OSHA recently released a statement proclaiming that in 2017 workplace fatalities were down from 3.6 to 3.5 percent. Much of this was due to fewer crane accidents, and fewer workplace related fatalities in manufacturing. That is good news. But, buried in the release was the fact that unintentional fatalities due to nonmedical drug and alcohol overdoses in the workplace had increased by 25% –
for the fifth year in a row! In 2013, the Bureau of Labor Statistics recorded that 82 people nationwide died in the workplace from unintentional overdoses. In 2017, 272 met their fate from drugs and alcohol through unintentional overdosing. That’s more than one person each workday. To see the full report, follow this link:
In their statement, OSHA states that “The scourge of opioid addiction unfortunately continues to take its toll on workers across the country….” (A link to the full press release is found to the right.) In their workplace safety topics, NIOSH has a page dedicated to the misuse of opioids. In addressing the issue, NIOSH states that “…the potential for addiction may be preceded by injuries that happen in the workplace, with the consequences affecting both an individual’s working life as well as their home life.”
The unfortunate truth is that the focus on the opioid addiction crisis in the US takes the focus off other increasingly problematic addictions to alcohol and other drugs, both medically-related as is often the opioid problem, and nonmedical drugs. Addictions to anything that impairs function and attention to the job is an issue in the workplace.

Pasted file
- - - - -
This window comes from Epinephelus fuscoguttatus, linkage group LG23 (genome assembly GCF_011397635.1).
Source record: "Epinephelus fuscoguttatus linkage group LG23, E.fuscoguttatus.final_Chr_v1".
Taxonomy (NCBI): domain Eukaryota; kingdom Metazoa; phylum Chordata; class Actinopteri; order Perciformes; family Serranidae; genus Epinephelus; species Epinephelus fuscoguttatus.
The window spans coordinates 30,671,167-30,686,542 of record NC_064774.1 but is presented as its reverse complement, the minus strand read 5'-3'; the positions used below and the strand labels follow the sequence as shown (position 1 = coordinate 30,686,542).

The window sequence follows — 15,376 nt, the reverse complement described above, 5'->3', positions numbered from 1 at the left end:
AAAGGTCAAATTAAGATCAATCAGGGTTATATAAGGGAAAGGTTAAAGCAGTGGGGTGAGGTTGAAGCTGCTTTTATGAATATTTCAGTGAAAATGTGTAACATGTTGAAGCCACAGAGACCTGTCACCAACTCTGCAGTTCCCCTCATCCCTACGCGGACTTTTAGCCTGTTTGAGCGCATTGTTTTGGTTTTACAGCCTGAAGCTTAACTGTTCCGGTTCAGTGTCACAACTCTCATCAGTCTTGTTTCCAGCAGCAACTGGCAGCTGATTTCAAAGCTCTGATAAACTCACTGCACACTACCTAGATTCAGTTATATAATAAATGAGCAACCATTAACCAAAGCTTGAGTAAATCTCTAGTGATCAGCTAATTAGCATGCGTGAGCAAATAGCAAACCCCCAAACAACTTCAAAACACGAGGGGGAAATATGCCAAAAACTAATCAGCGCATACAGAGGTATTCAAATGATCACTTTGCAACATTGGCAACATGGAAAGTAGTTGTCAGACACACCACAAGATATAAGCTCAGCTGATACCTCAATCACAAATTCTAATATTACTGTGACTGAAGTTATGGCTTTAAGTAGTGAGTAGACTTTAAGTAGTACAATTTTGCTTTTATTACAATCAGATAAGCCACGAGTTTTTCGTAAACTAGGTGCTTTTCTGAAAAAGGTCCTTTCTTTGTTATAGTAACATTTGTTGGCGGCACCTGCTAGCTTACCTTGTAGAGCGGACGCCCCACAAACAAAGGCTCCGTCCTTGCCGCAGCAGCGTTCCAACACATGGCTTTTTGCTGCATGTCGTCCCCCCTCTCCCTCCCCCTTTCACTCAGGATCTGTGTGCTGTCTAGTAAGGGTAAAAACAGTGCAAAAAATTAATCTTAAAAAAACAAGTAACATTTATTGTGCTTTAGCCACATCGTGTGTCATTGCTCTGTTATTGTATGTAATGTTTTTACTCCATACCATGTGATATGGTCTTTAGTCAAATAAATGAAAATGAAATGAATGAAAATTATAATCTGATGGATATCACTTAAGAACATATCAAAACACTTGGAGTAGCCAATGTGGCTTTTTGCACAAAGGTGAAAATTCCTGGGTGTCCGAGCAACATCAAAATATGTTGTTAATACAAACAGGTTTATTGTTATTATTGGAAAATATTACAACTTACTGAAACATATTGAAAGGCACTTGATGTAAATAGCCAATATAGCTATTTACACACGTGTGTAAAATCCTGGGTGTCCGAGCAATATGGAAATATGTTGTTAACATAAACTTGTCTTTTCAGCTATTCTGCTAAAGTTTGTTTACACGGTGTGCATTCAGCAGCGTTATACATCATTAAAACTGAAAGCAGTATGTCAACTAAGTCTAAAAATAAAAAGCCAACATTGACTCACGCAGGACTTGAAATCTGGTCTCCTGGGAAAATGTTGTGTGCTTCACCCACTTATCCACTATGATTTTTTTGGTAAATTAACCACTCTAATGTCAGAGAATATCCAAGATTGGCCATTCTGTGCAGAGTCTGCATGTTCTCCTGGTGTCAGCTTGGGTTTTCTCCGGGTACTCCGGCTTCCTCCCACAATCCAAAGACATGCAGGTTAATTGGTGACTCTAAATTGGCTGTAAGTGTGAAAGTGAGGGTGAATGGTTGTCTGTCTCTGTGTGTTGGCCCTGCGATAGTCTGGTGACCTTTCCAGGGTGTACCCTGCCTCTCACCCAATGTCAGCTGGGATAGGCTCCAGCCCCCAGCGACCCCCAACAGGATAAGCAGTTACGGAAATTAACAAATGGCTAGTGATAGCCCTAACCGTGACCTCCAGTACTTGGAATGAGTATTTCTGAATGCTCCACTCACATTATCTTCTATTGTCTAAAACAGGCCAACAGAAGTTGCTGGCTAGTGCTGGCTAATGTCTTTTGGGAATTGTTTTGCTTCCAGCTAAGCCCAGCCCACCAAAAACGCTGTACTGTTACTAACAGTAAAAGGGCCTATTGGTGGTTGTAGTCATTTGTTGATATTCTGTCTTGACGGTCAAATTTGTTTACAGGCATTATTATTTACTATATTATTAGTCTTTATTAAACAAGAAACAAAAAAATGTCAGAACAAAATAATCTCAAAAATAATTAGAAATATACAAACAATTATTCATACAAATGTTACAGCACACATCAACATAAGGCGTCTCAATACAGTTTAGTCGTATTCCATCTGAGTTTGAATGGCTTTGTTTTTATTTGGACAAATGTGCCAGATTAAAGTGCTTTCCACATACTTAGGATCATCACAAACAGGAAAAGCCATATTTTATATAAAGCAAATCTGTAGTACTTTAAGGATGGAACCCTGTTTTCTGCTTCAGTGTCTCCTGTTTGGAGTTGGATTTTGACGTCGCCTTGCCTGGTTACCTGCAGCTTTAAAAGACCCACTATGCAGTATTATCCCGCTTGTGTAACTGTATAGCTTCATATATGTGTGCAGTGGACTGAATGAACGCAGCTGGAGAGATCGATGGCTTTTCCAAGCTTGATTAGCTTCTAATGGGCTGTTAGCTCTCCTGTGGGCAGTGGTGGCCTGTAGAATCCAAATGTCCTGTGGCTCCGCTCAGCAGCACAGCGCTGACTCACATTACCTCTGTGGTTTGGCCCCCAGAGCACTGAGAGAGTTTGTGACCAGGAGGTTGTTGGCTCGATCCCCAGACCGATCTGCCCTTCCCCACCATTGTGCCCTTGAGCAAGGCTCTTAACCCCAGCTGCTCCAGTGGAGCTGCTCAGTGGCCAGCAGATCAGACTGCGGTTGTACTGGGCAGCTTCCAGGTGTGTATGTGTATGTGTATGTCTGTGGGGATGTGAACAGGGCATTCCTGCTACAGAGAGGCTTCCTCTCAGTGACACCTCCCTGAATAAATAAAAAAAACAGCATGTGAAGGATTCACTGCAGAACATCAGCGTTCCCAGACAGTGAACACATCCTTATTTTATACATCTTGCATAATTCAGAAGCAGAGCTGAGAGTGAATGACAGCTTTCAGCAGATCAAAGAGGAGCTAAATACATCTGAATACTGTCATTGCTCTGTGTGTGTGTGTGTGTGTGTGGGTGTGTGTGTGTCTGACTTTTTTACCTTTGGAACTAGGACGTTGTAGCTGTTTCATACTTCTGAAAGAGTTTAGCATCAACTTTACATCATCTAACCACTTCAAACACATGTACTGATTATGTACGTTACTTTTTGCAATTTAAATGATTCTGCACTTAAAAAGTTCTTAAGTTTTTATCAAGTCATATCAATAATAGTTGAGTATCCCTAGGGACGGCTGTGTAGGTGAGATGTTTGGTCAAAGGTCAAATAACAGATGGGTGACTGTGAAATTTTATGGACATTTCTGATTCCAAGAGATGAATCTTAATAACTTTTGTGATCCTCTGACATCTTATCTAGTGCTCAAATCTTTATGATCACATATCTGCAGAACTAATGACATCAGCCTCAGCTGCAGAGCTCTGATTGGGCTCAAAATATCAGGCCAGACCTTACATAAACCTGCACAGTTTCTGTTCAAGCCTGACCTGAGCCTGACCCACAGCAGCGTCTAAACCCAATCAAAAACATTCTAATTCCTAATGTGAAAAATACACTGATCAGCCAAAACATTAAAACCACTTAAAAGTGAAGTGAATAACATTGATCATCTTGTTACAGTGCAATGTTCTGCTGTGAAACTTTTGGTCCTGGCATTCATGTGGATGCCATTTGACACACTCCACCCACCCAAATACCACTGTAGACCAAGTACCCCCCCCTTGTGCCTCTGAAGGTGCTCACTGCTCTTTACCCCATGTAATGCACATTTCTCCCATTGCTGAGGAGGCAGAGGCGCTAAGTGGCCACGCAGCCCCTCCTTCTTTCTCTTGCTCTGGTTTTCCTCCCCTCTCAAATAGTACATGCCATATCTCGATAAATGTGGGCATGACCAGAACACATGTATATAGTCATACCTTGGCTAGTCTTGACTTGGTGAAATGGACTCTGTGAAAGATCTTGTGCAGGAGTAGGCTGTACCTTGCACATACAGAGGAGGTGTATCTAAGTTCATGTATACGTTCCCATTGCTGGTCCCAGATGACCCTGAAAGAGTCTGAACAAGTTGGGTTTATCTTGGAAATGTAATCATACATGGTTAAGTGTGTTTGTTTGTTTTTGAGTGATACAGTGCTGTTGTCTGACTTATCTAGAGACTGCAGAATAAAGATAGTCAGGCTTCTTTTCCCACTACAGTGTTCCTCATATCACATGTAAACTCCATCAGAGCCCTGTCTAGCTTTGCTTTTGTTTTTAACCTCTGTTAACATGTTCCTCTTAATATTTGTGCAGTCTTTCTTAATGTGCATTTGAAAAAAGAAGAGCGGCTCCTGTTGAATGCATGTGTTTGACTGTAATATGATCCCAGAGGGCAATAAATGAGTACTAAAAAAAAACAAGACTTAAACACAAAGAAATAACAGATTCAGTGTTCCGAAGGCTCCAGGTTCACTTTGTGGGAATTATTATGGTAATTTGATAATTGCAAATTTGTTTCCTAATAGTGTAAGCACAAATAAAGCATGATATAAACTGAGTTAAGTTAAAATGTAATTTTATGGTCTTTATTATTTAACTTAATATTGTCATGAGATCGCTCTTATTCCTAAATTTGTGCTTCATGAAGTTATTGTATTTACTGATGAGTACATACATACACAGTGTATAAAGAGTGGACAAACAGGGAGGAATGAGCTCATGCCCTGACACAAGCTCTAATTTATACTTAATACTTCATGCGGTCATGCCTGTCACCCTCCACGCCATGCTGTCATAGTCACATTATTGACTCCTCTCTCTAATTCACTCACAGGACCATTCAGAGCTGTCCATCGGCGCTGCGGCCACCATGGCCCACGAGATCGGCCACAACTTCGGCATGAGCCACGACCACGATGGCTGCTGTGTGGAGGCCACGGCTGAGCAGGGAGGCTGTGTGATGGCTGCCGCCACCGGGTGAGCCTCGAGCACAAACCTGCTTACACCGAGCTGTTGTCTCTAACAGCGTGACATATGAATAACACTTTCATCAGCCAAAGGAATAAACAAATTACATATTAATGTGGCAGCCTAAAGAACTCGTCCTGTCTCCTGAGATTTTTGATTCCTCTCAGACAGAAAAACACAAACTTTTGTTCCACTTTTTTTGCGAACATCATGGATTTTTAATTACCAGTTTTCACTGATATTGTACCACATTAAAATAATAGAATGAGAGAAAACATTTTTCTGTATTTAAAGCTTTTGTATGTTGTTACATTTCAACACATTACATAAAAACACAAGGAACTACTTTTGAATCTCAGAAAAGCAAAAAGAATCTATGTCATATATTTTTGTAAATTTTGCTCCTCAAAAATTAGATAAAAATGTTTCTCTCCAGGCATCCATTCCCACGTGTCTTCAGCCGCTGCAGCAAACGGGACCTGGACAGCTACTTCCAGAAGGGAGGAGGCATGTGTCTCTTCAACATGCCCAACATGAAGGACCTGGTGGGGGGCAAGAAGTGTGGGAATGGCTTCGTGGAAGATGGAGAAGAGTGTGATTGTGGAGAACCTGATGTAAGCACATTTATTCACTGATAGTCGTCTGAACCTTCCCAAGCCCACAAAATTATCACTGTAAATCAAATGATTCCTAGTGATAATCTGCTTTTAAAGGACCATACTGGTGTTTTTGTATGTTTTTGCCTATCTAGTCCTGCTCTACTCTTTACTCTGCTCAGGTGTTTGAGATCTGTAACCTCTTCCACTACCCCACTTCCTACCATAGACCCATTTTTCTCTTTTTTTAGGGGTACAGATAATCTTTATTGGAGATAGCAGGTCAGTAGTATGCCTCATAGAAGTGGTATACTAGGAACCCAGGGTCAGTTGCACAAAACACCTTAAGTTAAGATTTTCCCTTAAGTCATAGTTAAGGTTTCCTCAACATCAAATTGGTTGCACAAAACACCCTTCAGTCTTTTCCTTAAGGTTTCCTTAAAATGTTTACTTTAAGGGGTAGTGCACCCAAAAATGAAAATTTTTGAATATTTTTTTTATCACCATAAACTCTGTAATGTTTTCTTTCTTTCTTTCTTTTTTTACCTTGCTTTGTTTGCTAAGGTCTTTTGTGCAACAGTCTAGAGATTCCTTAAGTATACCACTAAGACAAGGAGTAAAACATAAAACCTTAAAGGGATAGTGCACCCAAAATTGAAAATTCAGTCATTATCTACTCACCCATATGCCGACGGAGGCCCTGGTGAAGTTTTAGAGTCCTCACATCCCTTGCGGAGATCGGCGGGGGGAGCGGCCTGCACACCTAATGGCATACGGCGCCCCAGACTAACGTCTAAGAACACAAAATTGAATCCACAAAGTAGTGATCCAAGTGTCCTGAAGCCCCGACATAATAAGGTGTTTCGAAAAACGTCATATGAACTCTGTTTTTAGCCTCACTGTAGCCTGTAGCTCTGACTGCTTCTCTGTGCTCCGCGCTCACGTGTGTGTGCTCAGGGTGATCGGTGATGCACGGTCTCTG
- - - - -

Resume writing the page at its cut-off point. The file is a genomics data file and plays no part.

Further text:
What are some of these consequences of alcohol and drug abuse in the workplace? The person on drugs and/or alcohol is impaired. Depending on what is ingested or injected, the results can vary, but here are just a few of the problems of this type impairment:
- Mistakes can be made that affect others and work production and/or cause injuries.
- Increased sick leave usage may leave the workforce short-handed, affecting work production.
- Impairment may lead to damage of equipment and/or vehicles.
- “Hang-overs” may lead to temporary memory-loss, forgetting appointments and commitments.
- Inability to learn a new technique or process.
As safety professionals, we need to be alarmed and proactive!
When you see someone that is making increasingly more mistakes or has more lapses of judgement than should be happening, what should you do? Tell them. They may resist your comments, but they need to be confronted. It might jeopardize a friendship or working relationship, but you probably are not saying anything that they don’t already know.
Additionally, tell a supervisor, face to face or if you prefer, by leaving an anonymous note. It may help the person who is having the issue to receive the heal and treatment they need. Understand that this may or may not solve the problem. Not all who are confronted with their alcohol and/or drug abuse problem are willing to do the hard work to overcome their problem. But some are, and those who overcome substance abuse are to be congratulated and celebrated.
One resource is the Substance Abuse and Mental Health Services Administration (SAMHSA.gov), which provides free guidance. They have a national helpline that is available 365 days a year and is open 24/7. Help is available in English and Spanish for anyone requesting it, whether it is for the addict, an affected family member, or a concerned friend. They can be reached at 800-662-HELP (4357). They can provide referrals to physical and mental health care professionals and substance abuse recovery centers.
Also to the right is a fact sheet from Worksafe Australia regarding the affect of addictions in the workplace. Take a look.
ews Release on Fatalities
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